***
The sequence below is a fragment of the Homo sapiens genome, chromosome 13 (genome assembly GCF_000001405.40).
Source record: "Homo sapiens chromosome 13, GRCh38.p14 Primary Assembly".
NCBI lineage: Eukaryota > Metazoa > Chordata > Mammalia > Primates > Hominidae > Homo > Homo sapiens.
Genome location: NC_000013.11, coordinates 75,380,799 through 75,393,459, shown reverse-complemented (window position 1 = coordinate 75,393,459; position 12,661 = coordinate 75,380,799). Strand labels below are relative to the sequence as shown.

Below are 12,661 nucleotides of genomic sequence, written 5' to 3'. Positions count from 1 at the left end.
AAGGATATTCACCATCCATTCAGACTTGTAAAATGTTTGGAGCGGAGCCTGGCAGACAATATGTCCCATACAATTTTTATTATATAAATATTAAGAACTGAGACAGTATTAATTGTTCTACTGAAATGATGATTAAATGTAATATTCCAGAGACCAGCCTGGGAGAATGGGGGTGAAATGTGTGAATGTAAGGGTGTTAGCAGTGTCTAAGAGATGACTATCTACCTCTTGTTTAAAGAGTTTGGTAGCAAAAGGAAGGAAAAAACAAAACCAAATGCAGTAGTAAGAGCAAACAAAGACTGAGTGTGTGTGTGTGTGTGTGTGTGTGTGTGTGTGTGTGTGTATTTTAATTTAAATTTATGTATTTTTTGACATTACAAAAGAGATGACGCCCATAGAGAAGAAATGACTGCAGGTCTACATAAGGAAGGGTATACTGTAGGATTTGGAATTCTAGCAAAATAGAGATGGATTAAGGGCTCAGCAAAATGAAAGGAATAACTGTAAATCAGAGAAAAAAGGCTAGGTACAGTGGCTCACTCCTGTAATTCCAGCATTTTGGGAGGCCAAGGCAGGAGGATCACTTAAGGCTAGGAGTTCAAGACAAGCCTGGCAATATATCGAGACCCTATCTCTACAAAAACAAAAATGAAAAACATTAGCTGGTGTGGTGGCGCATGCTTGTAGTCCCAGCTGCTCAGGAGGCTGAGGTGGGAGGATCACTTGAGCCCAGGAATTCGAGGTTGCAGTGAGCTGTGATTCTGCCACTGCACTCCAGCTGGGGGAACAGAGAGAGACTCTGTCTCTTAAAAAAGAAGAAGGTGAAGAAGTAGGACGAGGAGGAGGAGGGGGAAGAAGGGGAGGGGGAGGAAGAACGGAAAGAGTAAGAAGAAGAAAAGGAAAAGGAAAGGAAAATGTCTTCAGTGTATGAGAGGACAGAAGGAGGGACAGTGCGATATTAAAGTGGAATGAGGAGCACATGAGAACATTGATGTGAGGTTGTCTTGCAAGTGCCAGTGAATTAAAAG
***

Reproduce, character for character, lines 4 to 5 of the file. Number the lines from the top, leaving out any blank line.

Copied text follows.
Genome location: NC_000013.11, coordinates 75,380,799 through 75,393,459, shown reverse-complemented (window position 1 = coordinate 75,393,459; position 12,661 = coordinate 75,380,799). Strand labels below are relative to the sequence as shown.

Below are 12,661 nucleotides of genomic sequence, written 5' to 3'. Positions count from 1 at the left end.